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Yesterday, Boris Johnson announced that the UK would be entering its third lockdown since the COVID-19 pandemic began. Over the course of last year, plastic pollution spiked as millions of single-use items like gloves and masks found their way to landfill.

Fortunately, Autumn of last year saw a new technology capture headlines that promises to transform how we handle plastic waste. It has the potential not only to protect our environment, but also to dramatically reduce the landfill space this waste uses up.

How would an increase in plastic affect businesses?

While many will not be re-entering offices and classrooms for several weeks, when they eventually return, the challenge of maintaining safe shared spaces will come with them.

Organisations will once again have to contend with the additional waste created by these efforts. The combined masks, gloves, sanitiser bottles, and other PPE will weighdown waste collections for some time.

As a result, outgoings such as landfill tax will increase.

Turning plastic pollution around after COVID

Polyethylene is one of the cheapest and most common plastic materials, used in everything from water bottles to grocery bags. In recent years there have been efforts to minimise its use.

Then came the pandemic, and the consequent crash of Big Oil which only lowered the price of Polyethylene further. Due to its low cost, Polyethylene is the basis for surgical gloves and medical-grade masks.

In 2020, an estimated 120 billion disposable masks were used per month globally. Unfortunately, they will end up crowding our landfills and polluting our oceans for years to come.

Thankfully, a technology developed late last year may transform how we process plastic waste. A major issue with plastic waste is that after use, its components are rarely valuable enough to justify the cost of recycling it.

But a team of researchers at the University of California have developed a cheap and quick way to convert this waste material into something of value.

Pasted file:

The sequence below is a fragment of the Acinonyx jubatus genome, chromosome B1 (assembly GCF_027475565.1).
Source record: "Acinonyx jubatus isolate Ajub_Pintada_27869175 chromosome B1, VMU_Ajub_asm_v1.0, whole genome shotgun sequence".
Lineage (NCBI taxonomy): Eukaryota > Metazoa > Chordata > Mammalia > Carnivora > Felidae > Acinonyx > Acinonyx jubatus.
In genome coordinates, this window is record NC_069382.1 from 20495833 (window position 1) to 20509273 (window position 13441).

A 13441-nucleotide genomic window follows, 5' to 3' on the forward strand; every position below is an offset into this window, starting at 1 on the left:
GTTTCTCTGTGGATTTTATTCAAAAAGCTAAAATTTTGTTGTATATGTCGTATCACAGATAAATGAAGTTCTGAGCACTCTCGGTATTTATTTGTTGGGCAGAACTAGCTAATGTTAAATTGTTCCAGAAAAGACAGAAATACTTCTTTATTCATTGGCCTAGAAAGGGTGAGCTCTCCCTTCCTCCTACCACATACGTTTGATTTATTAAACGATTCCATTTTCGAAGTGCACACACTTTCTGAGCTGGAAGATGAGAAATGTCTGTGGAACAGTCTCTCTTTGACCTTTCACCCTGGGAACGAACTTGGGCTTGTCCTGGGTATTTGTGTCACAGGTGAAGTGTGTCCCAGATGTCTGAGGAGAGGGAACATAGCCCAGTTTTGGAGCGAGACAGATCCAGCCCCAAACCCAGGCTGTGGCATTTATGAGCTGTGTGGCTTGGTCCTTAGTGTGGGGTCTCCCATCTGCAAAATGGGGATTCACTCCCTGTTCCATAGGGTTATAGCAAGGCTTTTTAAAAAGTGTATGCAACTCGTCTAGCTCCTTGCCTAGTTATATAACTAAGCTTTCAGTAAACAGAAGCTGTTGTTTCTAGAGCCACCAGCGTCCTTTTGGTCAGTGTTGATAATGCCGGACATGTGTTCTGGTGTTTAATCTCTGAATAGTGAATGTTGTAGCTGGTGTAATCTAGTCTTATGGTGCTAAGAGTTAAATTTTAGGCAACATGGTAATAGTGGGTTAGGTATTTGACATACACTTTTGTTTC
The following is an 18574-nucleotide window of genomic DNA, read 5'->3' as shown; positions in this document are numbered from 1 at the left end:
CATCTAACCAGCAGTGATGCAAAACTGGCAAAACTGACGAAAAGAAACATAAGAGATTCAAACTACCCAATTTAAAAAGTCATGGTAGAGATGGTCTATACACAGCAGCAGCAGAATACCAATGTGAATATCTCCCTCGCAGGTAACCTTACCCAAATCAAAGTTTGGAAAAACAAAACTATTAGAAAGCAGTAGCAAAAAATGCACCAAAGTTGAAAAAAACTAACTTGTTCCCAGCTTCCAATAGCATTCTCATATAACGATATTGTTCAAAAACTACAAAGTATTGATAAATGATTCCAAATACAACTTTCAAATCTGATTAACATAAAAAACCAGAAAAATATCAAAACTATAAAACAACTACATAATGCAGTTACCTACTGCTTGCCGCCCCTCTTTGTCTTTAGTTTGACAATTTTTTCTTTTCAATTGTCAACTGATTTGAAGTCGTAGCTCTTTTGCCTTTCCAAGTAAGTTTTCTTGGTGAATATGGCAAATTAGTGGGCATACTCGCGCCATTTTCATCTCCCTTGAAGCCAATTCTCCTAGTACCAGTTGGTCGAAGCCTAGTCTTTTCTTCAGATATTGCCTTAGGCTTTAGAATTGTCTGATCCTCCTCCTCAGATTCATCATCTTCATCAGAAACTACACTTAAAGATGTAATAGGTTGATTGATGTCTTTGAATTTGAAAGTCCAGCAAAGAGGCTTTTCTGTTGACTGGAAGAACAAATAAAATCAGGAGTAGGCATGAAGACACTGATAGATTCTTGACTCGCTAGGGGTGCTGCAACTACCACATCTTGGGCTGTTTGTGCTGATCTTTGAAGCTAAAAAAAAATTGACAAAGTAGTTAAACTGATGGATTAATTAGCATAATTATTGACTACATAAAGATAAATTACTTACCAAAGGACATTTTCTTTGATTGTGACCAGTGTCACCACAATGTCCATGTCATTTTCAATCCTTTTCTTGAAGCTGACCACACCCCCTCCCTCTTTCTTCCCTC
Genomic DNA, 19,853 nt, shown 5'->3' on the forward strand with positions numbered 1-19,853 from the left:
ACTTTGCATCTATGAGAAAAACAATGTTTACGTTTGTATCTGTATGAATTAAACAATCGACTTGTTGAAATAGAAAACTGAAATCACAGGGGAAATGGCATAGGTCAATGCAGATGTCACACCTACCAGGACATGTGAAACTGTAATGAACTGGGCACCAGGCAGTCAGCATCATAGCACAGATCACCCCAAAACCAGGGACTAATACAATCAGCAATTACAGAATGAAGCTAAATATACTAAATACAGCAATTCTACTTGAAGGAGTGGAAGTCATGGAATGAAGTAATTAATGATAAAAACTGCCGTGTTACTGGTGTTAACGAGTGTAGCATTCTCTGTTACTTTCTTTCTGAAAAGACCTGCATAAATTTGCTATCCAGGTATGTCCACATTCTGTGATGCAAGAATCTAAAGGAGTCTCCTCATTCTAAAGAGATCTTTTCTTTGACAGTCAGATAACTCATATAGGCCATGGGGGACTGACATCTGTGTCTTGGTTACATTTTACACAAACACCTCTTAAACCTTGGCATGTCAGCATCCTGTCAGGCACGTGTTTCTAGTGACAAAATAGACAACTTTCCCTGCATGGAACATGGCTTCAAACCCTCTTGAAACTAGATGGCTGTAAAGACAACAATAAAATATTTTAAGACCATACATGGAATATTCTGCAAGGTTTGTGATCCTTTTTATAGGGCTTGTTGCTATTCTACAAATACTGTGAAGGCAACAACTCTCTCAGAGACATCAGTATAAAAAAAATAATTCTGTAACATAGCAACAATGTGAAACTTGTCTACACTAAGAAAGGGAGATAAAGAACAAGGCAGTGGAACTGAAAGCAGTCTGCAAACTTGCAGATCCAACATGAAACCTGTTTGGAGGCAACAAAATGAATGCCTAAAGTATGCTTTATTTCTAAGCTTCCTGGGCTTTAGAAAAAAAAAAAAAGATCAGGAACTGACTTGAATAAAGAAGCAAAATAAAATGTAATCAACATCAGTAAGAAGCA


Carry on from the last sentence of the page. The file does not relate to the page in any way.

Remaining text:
The two-part process consists of breaking down the plastic into smaller pieces and synthesising those into usable materials. Among the materials created are the compounds used in common detergents, paints, and lubricants.

Even better, the second step of the process generates hydrogen and methane as by-products which engineers then use to support the breakdown of future plastics in stage one. Where once we had a cycle of overproduction and increased pollution, we now have one of self-sustained upcycling.

What can I do?

Establishing an effective waste reduction and disposal plan requires holistic thinking. The chance to improve your efficiency takes place at all stages of the supply chain. Consider how you are procuring and conserving resources like water, heat, and electricity.

Despite the added pressure of lockdown, UK climate goals have not changed, and improving our relationship with waste is an important step on that journey.

Handing off control of waste removal can save you time and effort better spent on the day-to-day of your business. Given the influx of added plastic, landfill taxes are likely to continue rising. ESS can help you keep abreast of these changes and formulate a waste strategy that takes them into account. To find out how we can help you become more efficient, get in touch.





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